Highest-scoring game one of best ever
Indiana almost beats Mercury at Phoenix's own game in fantastic start to Finals
PHOENIX -- At some point late in watching the movie "Julie & Julia," I realized I just couldn't stop smiling. "How long have I been doing this?" I thought. "Since the opening credits, right?"
While I couldn't stand the food -- hey, when you're a vegetarian, French cooking is like pure evil -- watching the incomparable Meryl Streep and the effervescent Amy Adams was its own kind of nourishment.
I felt the same way during Phoenix's 120-116 "could you believe that game?" overtime victory against Indiana in the opening game of the best-of-five WNBA Finals on Tuesday.
This is actually when it's probably the most fun to not be a fan -- to just be able to "ooh" and "ahh" about every great play, without any of them making you almost have a heart attack the way it is when you have a rooting interest.
"It was pretty special," said Phoenix's Diana Taurasi, who earlier in the day received the league's MVP award. "It felt like there was one stretch there where no one missed a shot that needed to made. I'm sure the fans thought that was a nice display of basketball."
Nice? Oh, that doesn't begin to describe it. Whatever adjectives one could give this contest, none of them would be hyperbole. The teams combined to score the most points of any game in WNBA history, playoff or regular season. And more than once during this game, I was smiling like a goofy jack-o'-lantern. It was just that entertaining to watch.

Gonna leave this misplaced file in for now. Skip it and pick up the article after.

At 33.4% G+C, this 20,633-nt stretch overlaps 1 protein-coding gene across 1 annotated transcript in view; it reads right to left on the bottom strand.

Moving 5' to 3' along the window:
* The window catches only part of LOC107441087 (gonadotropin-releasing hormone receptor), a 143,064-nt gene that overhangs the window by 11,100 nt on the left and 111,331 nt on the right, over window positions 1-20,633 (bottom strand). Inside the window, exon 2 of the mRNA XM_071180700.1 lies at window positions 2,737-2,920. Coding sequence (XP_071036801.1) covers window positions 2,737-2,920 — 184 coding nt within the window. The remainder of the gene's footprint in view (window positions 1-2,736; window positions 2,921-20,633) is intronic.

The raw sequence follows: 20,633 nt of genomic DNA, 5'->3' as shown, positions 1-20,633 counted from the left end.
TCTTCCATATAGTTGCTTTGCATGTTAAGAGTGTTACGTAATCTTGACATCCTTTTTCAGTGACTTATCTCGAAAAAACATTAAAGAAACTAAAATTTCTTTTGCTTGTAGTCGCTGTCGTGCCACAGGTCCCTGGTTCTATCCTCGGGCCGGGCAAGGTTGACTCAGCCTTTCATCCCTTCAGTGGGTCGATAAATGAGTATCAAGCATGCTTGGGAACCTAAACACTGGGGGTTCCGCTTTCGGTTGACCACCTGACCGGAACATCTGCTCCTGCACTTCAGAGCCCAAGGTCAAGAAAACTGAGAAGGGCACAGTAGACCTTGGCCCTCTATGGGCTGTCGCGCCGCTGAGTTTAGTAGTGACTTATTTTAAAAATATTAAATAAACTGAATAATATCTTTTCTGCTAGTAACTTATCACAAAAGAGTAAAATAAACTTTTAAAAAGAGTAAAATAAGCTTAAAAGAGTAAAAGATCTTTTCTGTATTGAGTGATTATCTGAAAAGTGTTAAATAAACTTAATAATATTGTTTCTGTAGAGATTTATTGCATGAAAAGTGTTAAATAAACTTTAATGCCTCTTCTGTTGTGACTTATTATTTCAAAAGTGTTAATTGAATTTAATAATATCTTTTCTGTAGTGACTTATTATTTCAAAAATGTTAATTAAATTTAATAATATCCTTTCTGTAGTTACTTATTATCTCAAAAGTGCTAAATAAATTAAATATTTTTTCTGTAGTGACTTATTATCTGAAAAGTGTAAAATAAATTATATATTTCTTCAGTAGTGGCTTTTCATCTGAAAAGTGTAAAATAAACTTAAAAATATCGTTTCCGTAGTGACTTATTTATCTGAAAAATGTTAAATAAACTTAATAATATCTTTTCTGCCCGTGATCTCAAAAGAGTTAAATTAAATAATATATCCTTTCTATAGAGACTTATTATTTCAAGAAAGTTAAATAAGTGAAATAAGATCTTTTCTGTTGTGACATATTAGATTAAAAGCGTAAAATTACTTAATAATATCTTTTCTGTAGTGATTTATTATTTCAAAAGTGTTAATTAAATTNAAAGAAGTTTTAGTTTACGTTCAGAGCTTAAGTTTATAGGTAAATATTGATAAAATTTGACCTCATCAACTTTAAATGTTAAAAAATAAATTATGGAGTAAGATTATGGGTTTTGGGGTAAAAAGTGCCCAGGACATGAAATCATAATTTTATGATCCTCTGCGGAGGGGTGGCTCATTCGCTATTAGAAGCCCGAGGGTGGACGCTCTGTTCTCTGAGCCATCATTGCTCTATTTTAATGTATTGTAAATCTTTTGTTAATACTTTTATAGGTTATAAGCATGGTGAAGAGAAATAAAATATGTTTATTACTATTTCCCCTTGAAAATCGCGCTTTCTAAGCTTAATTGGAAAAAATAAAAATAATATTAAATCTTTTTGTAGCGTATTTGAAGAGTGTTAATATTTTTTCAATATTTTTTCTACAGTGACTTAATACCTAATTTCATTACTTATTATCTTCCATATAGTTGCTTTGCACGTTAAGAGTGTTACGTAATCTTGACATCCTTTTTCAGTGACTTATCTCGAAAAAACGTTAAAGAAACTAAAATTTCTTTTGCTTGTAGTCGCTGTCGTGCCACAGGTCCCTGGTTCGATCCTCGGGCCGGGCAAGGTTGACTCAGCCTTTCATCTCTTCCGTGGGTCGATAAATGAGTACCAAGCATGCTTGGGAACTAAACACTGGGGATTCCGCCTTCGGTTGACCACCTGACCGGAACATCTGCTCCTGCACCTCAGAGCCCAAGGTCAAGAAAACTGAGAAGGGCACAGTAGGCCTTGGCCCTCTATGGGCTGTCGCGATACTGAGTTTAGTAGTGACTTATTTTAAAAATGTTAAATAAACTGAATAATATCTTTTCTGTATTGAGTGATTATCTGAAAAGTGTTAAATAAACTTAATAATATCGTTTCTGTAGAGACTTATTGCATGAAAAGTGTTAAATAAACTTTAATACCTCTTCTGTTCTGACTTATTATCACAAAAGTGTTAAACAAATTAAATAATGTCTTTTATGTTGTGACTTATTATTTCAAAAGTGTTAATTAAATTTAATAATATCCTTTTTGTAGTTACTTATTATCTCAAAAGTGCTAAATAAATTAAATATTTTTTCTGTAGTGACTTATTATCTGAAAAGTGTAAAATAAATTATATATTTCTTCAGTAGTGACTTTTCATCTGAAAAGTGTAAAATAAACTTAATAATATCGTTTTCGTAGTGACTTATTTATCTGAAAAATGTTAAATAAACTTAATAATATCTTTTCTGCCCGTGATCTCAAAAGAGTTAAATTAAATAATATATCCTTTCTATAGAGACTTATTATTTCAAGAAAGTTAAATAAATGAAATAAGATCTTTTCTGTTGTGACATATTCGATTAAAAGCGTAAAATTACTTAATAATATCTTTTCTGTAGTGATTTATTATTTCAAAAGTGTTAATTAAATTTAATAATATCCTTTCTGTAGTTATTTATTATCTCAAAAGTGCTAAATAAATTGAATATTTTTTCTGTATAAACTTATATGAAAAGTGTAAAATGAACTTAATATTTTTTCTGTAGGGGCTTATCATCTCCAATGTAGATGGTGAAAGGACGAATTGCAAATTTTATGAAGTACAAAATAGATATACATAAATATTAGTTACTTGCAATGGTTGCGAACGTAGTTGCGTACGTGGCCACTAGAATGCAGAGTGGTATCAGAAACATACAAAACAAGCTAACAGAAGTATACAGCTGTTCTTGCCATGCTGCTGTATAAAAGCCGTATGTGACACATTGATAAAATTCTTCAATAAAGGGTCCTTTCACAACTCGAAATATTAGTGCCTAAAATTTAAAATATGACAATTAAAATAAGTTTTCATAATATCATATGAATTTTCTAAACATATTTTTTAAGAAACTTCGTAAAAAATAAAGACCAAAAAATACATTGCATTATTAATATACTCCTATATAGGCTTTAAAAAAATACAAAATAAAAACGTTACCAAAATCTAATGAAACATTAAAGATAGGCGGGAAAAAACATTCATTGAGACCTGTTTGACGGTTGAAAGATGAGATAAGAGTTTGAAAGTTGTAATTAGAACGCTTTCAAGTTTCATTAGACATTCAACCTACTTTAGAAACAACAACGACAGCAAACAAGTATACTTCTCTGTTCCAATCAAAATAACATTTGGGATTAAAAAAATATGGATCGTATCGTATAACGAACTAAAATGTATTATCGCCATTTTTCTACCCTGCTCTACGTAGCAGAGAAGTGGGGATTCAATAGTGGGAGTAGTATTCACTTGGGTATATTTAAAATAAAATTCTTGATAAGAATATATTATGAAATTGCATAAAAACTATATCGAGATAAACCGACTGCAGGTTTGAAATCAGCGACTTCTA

"This was right at the top," Phoenix's Penny Taylor said when asked where this game ranked in terms of the most high-quality contests she'd been involved in. "There was just so much unbelievable, pure talent. You could feel it out there. The plays being made -- I was in awe of some of them, especially down the stretch. It was so fun to be a part of."
The teams combined for 83 field goals in a game that shattered all kinds of offensive records and any notion that the Fever were "just" a defensive team. But the big question now will be whether Indiana can recover from coming so close to "stealing" one on the road -- and almost beating the Mercury at Phoenix's own game.
"We're a veteran group with several players who've been in the finals before," said Indiana's Katie Douglas, who had more points than anybody in this scorefest (30) and sent the game to overtime on a 3-pointer with seven seconds left. "We came in relaxed, and that's why we played extremely well. We've just gotta stay positive; we're in this together and there's no need to put our heads down. It's still a long series ahead."
It might surprise you that there really were no long faces in the Indiana locker room, especially not from Douglas, who missed another game-tying 3-pointer near the end of the overtime.
You might think that coming so close in this fashion would have devastated Indiana, but it just didn't seem that way at all. Credit that to the team's experience, as Douglas said, but also to the fact that the Fever lost their opening game of the Eastern Conference finals on the road at Detroit but still won the three-game series.